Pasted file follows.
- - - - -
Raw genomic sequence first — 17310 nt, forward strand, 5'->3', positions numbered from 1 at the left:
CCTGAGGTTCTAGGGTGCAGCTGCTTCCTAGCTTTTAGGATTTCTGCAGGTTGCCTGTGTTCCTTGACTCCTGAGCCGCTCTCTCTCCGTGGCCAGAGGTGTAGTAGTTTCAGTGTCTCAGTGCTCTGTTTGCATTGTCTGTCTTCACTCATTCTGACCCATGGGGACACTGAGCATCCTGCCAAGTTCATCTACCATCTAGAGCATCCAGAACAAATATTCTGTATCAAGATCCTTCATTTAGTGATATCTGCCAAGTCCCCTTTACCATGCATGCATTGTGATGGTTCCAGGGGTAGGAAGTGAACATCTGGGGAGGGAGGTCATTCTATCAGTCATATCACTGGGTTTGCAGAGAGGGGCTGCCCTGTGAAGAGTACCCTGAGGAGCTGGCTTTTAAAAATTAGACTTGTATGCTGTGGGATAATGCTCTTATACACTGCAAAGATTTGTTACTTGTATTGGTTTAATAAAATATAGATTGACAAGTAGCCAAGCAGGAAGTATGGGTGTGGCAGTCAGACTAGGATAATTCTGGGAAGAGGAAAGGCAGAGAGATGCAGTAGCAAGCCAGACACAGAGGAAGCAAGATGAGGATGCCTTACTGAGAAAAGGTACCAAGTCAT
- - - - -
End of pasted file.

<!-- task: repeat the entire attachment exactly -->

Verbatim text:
Raw genomic sequence first — 17310 nt, forward strand, 5'->3', positions numbered from 1 at the left:
CCTGAGGTTCTAGGGTGCAGCTGCTTCCTAGCTTTTAGGATTTCTGCAGGTTGCCTGTGTTCCTTGACTCCTGAGCCGCTCTCTCTCCGTGGCCAGAGGTGTAGTAGTTTCAGTGTCTCAGTGCTCTGTTTGCATTGTCTGTCTTCACTCATTCTGACCCATGGGGACACTGAGCATCCTGCCAAGTTCATCTACCATCTAGAGCATCCAGAACAAATATTCTGTATCAAGATCCTTCATTTAGTGATATCTGCCAAGTCCCCTTTACCATGCATGCATTGTGATGGTTCCAGGGGTAGGAAGTGAACATCTGGGGAGGGAGGTCATTCTATCAGTCATATCACTGGGTTTGCAGAGAGGGGCTGCCCTGTGAAGAGTACCCTGAGGAGCTGGCTTTTAAAAATTAGACTTGTATGCTGTGGGATAATGCTCTTATACACTGCAAAGATTTGTTACTTGTATTGGTTTAATAAAATATAGATTGACAAGTAGCCAAGCAGGAAGTATGGGTGTGGCAGTCAGACTAGGATAATTCTGGGAAGAGGAAAGGCAGAGAGATGCAGTAGCAAGCCAGACACAGAGGAAGCAAGATGAGGATGCCTTACTGAGAAAAGGTACCAAGTCAT